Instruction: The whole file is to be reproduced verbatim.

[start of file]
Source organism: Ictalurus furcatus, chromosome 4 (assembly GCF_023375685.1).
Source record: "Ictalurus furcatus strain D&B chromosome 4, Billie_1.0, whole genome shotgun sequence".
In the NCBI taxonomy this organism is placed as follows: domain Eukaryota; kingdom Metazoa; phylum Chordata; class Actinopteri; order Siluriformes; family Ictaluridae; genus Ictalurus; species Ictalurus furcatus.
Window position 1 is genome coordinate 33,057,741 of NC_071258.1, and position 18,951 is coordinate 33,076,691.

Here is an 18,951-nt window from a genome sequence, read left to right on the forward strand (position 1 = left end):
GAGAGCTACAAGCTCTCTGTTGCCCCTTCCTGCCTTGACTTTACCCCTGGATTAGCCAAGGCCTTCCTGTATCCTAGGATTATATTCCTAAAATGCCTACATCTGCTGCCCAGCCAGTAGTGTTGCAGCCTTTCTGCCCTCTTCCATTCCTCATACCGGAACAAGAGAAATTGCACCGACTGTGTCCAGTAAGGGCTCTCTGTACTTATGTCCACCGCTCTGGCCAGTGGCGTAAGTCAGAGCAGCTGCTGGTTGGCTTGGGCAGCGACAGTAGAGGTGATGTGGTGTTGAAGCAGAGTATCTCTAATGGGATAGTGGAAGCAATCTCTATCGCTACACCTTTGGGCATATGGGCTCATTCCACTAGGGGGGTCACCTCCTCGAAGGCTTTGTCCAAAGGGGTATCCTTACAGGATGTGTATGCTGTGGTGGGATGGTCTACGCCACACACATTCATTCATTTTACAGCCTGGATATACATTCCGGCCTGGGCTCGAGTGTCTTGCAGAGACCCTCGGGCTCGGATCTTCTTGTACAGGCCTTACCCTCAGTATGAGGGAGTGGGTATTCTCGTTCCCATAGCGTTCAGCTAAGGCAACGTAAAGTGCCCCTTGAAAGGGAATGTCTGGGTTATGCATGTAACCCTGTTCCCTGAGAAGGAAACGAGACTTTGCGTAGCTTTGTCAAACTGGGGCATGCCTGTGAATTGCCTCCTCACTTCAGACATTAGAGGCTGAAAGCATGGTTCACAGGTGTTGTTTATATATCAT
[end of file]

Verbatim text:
Source organism: Ictalurus furcatus, chromosome 4 (assembly GCF_023375685.1).
Source record: "Ictalurus furcatus strain D&B chromosome 4, Billie_1.0, whole genome shotgun sequence".
In the NCBI taxonomy this organism is placed as follows: domain Eukaryota; kingdom Metazoa; phylum Chordata; class Actinopteri; order Siluriformes; family Ictaluridae; genus Ictalurus; species Ictalurus furcatus.
Window position 1 is genome coordinate 33,057,741 of NC_071258.1, and position 18,951 is coordinate 33,076,691.

Here is an 18,951-nt window from a genome sequence, read left to right on the forward strand (position 1 = left end):
GAGAGCTACAAGCTCTCTGTTGCCCCTTCCTGCCTTGACTTTACCCCTGGATTAGCCAAGGCCTTCCTGTATCCTAGGATTATATTCCTAAAATGCCTACATCTGCTGCCCAGCCAGTAGTGTTGCAGCCTTTCTGCCCTCTTCCATTCCTCATACCGGAACAAGAGAAATTGCACCGACTGTGTCCAGTAAGGGCTCTCTGTACTTATGTCCACCGCTCTGGCCAGTGGCGTAAGTCAGAGCAGCTGCTGGTTGGCTTGGGCAGCGACAGTAGAGGTGATGTGGTGTTGAAGCAGAGTATCTCTAATGGGATAGTGGAAGCAATCTCTATCGCTACACCTTTGGGCATATGGGCTCATTCCACTAGGGGGGTCACCTCCTCGAAGGCTTTGTCCAAAGGGGTATCCTTACAGGATGTGTATGCTGTGGTGGGATGGTCTACGCCACACACATTCATTCATTTTACAGCCTGGATATACATTCCGGCCTGGGCTCGAGTGTCTTGCAGAGACCCTCGGGCTCGGATCTTCTTGTACAGGCCTTACCCTCAGTATGAGGGAGTGGGTATTCTCGTTCCCATAGCGTTCAGCTAAGGCAACGTAAAGTGCCCCTTGAAAGGGAATGTCTGGGTTATGCATGTAACCCTGTTCCCTGAGAAGGAAACGAGACTTTGCGTAGCTTTGTCAAACTGGGGCATGCCTGTGAATTGCCTCCTCACTTCAGACATTAGAGGCTGAAAGCATGGTTCACAGGTGTTGTTTATATATCAT